|Linear inequalities are also called first
degree inequalities, as the highest power of the variable (or pronumeral)
in these inequalities is 1.
E.g. 4x > 20 is an inequality of the first degree,
which is often called a linear inequality.
Many problems can be solved using linear inequalities.
We know that a linear equation with one pronumeral has only one value
for the solution that holds true. For example, the linear equation 6x = 24 is a true statement only when x = 4. However, the
linear inequality 6x > 24 is satisfied when x > 4. So,
there are many values of x which will satisfy the inequality 6x
Similarly, we can show that all numbers greater than 4 satisfy this
Inequalities Involving One Operation
- the same number can be subtracted from both sides of an inequality
- the same number can be added to both sides of an inequality
- both sides of an inequality can be multiplied (or divided) by the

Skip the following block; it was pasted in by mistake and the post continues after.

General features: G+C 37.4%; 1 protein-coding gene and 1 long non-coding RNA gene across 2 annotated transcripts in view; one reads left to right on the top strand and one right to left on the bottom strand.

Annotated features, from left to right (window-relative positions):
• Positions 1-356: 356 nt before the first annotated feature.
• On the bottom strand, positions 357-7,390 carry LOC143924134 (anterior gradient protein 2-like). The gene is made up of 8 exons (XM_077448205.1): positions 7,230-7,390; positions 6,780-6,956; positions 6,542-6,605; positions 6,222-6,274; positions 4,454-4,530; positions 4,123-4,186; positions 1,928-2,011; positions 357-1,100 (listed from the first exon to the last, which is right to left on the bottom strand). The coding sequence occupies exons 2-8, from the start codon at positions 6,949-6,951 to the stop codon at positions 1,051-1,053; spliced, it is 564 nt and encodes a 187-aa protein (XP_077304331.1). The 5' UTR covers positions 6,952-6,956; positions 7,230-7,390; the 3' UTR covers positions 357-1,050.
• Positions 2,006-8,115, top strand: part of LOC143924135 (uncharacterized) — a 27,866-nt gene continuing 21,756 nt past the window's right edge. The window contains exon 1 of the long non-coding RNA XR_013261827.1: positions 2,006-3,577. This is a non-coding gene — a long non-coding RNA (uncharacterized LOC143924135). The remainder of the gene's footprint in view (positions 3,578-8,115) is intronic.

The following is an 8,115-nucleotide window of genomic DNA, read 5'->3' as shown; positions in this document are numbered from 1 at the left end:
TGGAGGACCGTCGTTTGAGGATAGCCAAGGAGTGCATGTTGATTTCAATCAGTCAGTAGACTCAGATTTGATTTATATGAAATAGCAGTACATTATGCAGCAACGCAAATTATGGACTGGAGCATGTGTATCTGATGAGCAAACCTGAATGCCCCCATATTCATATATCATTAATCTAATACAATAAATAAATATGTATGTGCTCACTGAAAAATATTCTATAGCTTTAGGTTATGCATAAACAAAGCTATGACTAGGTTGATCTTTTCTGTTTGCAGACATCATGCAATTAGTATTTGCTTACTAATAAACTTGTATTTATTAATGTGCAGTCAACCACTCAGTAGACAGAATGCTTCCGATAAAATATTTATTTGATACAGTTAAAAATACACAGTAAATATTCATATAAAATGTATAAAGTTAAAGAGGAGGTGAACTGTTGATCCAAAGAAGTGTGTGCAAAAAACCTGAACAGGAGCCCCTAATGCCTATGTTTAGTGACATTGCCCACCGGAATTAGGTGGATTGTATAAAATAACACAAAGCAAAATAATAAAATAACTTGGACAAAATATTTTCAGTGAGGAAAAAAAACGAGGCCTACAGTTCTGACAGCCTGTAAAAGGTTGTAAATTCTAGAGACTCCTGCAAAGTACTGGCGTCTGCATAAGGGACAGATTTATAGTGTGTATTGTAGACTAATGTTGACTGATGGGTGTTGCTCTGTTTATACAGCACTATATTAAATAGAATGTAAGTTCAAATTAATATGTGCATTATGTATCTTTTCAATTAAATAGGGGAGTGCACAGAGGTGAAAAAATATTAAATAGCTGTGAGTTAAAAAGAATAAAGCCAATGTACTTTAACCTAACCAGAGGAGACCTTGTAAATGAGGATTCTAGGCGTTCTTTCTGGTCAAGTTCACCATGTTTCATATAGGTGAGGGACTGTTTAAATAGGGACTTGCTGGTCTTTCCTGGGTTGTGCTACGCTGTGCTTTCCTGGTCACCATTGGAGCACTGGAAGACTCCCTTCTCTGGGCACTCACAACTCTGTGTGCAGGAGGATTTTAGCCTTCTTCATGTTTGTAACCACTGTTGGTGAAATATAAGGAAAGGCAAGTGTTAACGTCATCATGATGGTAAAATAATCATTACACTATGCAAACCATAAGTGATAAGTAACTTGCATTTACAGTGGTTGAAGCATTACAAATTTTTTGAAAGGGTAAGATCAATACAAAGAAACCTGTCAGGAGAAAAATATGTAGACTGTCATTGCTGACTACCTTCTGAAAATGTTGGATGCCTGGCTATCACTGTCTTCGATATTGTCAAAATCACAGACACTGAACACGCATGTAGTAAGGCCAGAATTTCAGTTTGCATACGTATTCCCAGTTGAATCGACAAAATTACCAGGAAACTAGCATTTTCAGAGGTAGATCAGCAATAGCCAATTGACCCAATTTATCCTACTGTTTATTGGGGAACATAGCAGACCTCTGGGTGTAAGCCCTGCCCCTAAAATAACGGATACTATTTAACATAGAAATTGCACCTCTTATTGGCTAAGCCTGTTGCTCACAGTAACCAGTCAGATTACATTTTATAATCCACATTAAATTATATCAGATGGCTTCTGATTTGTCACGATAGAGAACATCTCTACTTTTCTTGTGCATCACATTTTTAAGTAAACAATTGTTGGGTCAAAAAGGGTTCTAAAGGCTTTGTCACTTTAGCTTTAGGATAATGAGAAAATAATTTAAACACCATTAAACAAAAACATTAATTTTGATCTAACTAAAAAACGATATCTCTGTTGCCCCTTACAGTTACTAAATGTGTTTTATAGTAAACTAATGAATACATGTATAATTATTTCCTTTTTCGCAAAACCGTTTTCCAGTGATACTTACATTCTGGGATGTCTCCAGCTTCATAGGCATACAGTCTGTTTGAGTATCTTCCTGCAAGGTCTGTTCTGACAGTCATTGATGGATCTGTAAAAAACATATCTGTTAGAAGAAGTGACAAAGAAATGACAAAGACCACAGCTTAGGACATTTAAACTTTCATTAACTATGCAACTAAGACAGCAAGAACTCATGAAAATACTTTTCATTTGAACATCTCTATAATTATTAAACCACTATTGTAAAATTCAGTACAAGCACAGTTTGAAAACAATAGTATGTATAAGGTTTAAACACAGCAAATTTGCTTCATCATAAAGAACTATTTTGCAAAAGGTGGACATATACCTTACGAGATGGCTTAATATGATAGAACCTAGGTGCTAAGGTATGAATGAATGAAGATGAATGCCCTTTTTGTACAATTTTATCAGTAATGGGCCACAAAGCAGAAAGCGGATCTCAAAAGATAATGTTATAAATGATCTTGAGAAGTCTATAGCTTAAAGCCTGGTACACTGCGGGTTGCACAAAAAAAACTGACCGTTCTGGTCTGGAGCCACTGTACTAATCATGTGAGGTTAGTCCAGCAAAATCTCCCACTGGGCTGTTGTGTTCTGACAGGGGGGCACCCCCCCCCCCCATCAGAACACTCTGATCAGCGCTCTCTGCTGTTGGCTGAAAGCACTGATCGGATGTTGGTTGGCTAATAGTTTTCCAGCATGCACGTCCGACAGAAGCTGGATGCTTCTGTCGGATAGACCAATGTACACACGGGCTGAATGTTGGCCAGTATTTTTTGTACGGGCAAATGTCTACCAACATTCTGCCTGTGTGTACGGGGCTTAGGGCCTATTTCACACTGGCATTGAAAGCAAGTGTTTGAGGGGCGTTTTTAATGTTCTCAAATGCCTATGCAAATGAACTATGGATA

same positive number
- if an inequality is multiplied (or divided) by the same negative
Subtracting a Number from Each Side of an Inequality
Subtracting a number from each side of an inequality does not change
the sign of the inequality.
(i) The solution set consists of all numbers greater than 4, and
is shown on the number line as follows:
The ring at 4 in this diagram means that 4 is not an element of the
(i) The solution set consists of all numbers less than or equal
as shown on the following number line.
The solid dot at –2
in the diagram means that –2 is an element of the solution set.
linear inequalities, first